I broke the law today
Yep, I gave Rp.1,000 to a couple of very good buskers on my bus and according to a new bylaw enacted by the wise (and very rich) City Fathers, what I did was very wrong.
You see, the city administration thinks it's been soft; after all there has been a bylaw forbidding us to donate money to beggars, buskers and street children since 1988.
Councilor Inggard Joshua of the Golkar Party said the administration needed to be serious in implementing the bylaw or it would be a waste of time and money.
"The city administration has always conducted the 1988 ordinance in an on-and-off fashion. The enactment of the bylaw is the only key to public order,
" Inggard told Monday's plenary session at the council. The administration, he said, should look up to the city-state Singapore, which consistently enforced its public order regulations.
(When elected three years ago Pak.Inggards's declared wealth was Rp.5.69 billion ~ c.US$650,000 ~ and his stated concerns were the environment and housing.)Selected points in the new bylaw:* No unauthorized persons may manage traffic at intersections in return for money.
I tend to agree. It's almost guaranteed that if there's an unexpected traffic jam at a road junction then it's caused by guys from the neighbourhood blowing whistles and collecting beer money, and/or traffic policemen.* No unauthorized persons may collect money from public transportation drivers or cargo shipment drivers.
That means you, Mr. Plod.* Public transportation passengers are not to litter, to throw chewing gum, to spit or to smoke inside the vehicle they are traveling in.
Does this mean the drivers as well?* No individual or institution may squat or stand on benches in public parks, unless it is for city agency purposes. No individual or institution is to leave chewing gum on park benches.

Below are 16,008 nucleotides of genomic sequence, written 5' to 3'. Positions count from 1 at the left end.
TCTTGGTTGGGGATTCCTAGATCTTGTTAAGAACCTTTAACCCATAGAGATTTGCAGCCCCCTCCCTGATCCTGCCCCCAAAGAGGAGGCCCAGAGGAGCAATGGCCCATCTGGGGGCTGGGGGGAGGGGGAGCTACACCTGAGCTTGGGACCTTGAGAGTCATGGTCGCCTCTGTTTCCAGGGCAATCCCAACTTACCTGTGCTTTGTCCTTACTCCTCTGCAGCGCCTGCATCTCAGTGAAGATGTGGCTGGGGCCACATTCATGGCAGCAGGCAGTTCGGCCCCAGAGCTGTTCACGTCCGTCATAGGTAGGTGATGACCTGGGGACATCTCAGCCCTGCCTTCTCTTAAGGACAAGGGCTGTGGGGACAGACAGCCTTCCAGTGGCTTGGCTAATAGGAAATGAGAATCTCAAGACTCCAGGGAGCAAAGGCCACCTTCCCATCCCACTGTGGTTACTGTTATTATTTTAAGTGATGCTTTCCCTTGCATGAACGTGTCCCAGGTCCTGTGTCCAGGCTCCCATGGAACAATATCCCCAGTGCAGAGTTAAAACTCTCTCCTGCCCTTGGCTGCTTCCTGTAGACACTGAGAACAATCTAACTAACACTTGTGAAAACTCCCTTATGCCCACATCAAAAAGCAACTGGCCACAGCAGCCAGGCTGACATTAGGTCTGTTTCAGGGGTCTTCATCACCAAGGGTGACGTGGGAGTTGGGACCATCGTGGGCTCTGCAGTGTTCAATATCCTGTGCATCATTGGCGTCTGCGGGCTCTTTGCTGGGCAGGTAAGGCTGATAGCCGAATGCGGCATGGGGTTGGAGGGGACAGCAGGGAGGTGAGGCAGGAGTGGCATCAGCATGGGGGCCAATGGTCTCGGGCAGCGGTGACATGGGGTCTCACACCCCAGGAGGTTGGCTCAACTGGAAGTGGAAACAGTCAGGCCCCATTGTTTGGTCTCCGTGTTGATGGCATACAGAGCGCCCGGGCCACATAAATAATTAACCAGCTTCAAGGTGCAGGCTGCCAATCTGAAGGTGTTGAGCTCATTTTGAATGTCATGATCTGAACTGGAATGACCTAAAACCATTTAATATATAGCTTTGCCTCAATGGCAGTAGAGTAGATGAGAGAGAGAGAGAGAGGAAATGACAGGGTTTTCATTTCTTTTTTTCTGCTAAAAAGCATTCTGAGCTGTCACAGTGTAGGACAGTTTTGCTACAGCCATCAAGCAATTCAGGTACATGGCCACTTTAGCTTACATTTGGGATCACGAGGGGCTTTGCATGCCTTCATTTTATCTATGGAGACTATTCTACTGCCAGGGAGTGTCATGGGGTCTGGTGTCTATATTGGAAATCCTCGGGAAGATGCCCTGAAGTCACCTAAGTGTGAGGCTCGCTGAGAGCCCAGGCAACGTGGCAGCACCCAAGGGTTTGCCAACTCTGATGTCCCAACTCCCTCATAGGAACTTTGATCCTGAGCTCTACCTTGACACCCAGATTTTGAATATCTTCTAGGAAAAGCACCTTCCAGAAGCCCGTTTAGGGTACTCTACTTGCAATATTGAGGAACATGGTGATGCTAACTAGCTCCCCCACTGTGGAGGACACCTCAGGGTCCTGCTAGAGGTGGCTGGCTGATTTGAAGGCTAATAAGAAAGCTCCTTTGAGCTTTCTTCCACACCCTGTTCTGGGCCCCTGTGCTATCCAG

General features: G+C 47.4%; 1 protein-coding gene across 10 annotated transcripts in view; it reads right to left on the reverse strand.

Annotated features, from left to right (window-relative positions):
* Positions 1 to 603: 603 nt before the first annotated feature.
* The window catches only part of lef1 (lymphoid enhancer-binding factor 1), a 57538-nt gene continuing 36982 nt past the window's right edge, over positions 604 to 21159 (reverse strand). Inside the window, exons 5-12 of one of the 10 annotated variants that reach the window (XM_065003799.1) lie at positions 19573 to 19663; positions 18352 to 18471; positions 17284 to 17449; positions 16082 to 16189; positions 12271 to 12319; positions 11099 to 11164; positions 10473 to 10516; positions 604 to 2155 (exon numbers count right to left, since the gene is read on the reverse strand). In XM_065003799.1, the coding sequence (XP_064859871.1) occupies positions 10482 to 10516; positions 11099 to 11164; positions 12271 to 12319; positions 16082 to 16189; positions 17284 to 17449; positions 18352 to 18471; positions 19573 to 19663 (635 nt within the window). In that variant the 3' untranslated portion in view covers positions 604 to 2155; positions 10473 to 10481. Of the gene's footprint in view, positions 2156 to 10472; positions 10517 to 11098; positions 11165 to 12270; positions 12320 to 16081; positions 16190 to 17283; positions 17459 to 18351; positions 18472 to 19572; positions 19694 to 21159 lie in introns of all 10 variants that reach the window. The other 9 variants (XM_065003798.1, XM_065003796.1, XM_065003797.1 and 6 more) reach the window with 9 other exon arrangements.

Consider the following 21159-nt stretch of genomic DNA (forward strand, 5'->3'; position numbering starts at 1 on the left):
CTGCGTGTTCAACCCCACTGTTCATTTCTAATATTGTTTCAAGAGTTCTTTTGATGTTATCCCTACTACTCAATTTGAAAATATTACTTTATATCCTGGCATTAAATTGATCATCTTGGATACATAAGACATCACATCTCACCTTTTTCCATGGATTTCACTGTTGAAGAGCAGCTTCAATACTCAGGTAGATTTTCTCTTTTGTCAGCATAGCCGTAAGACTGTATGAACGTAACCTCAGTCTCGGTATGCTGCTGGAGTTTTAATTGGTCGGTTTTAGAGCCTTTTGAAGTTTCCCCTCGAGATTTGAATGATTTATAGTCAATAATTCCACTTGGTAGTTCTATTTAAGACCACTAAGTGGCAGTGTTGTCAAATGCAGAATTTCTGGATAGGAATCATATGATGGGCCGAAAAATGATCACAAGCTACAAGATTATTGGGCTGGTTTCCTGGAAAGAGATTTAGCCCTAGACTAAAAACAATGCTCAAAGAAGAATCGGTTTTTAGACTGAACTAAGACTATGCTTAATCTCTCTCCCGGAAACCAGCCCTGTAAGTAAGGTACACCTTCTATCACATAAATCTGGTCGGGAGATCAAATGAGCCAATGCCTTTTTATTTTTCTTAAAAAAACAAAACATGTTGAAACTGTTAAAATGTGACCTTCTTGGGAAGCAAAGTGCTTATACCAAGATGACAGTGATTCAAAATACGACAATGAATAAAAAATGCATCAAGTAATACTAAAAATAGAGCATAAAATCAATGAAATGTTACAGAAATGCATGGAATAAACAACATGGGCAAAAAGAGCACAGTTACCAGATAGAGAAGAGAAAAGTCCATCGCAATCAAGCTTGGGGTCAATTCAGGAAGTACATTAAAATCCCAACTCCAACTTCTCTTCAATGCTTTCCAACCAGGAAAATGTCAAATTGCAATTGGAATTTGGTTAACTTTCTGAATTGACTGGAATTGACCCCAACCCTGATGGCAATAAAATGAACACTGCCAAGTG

Public parks. What public parks?!?* All individuals and institutions must register any animals they own with the city administration.
Oh, rats!* No individual or institution may make, sell or possess fireworks or similar items.
This is obviously targetting the Betawi, the indigenous Jakartans, who celebrate weddings and returnees from the haj in Mecca with firecrackers.* All food stalls and restaurants must have a halal certificate displayed in an easily seen area.
And are presumably allowed to continue to occupy all those sidewalk spaces not used as a car park or for enormous potted plants designed to stop pedestrians walking in a straight line.* All individuals and institutions are prohibited from soliciting donations in the street, markets, housing complexes, hospitals, schools, offices and on public transportation without the permission of the governor ......
who would like a 25% cut, if you'd be so kind.* No individual or institution may become a beggar, busker, street vendor or car windshield cleaner.
So, beggar off.* No individual or institution may trade with street vendors or give money or goods to beggars, buskers or car windshield cleaners.
And this is the law I broke.[Quotes fr. Jakarta Post]
Another lawbreaker in the news this week is "Indonesian dictator Suharto". Time magazine
has been ordered to pay him US$106 million because they caused him some distress. Time alleged that his family amassed US$15 billion during his 32-year rule.
The May 1999 cover story in the magazine's Asian edition said much of the money had been transferred from Switzerland to Austria before Suharto stepped down amid riots and pro-democracy protests in 1998. Suharto, who has also been accused of widespread rights abuses, had filed a lawsuit with the Central District Jakarta and later the Jakarta High Court, both of which ruled in Time's favor.
A panel of three Supreme Court judges, including a retired general who rose in the military ranks during Suharto's administration, overturned the decisions on Aug. 31. The ruling ordered Time Inc. Asia and six employees to apologize in leading Indonesian magazines and newspapers as well as Time's Asian, European and America editions.
Supreme Court spokesman Nurhadi told The Associated Press.
"The article and photographs hurt the image and pride of the plaintiff as a great retired army general and the former Indonesian president.
And what's that expression about one law for the rich ..... ..... ?
And let's not forget Munir
who, if he hadn't been assassinated by BIN
, the Indonesian (low) Intelligence Forces three years ago this week, would be still attacking human rights abusers such as the former Indonesian president and defending the rights of street children and the disenfranchised poor.